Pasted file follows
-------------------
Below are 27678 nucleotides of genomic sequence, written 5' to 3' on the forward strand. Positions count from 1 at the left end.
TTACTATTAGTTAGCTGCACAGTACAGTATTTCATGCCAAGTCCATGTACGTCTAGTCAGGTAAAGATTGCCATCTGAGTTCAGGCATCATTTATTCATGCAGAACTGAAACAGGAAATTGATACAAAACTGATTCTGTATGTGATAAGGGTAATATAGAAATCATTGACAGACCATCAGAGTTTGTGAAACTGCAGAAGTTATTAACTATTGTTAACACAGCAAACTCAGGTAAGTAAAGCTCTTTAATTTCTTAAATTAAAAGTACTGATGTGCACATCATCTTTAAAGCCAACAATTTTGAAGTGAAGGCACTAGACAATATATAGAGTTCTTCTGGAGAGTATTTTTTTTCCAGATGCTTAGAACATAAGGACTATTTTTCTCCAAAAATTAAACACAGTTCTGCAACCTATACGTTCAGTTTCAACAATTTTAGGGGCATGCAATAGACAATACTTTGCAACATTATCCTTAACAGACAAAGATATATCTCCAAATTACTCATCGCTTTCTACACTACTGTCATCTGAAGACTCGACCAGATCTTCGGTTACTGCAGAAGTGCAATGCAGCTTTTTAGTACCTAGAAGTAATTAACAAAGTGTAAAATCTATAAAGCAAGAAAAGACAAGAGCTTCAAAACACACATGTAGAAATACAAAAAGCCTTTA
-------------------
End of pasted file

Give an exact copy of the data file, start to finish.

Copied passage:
Below are 27678 nucleotides of genomic sequence, written 5' to 3' on the forward strand. Positions count from 1 at the left end.
TTACTATTAGTTAGCTGCACAGTACAGTATTTCATGCCAAGTCCATGTACGTCTAGTCAGGTAAAGATTGCCATCTGAGTTCAGGCATCATTTATTCATGCAGAACTGAAACAGGAAATTGATACAAAACTGATTCTGTATGTGATAAGGGTAATATAGAAATCATTGACAGACCATCAGAGTTTGTGAAACTGCAGAAGTTATTAACTATTGTTAACACAGCAAACTCAGGTAAGTAAAGCTCTTTAATTTCTTAAATTAAAAGTACTGATGTGCACATCATCTTTAAAGCCAACAATTTTGAAGTGAAGGCACTAGACAATATATAGAGTTCTTCTGGAGAGTATTTTTTTTCCAGATGCTTAGAACATAAGGACTATTTTTCTCCAAAAATTAAACACAGTTCTGCAACCTATACGTTCAGTTTCAACAATTTTAGGGGCATGCAATAGACAATACTTTGCAACATTATCCTTAACAGACAAAGATATATCTCCAAATTACTCATCGCTTTCTACACTACTGTCATCTGAAGACTCGACCAGATCTTCGGTTACTGCAGAAGTGCAATGCAGCTTTTTAGTACCTAGAAGTAATTAACAAAGTGTAAAATCTATAAAGCAAGAAAAGACAAGAGCTTCAAAACACACATGTAGAAATACAAAAAGCCTTTA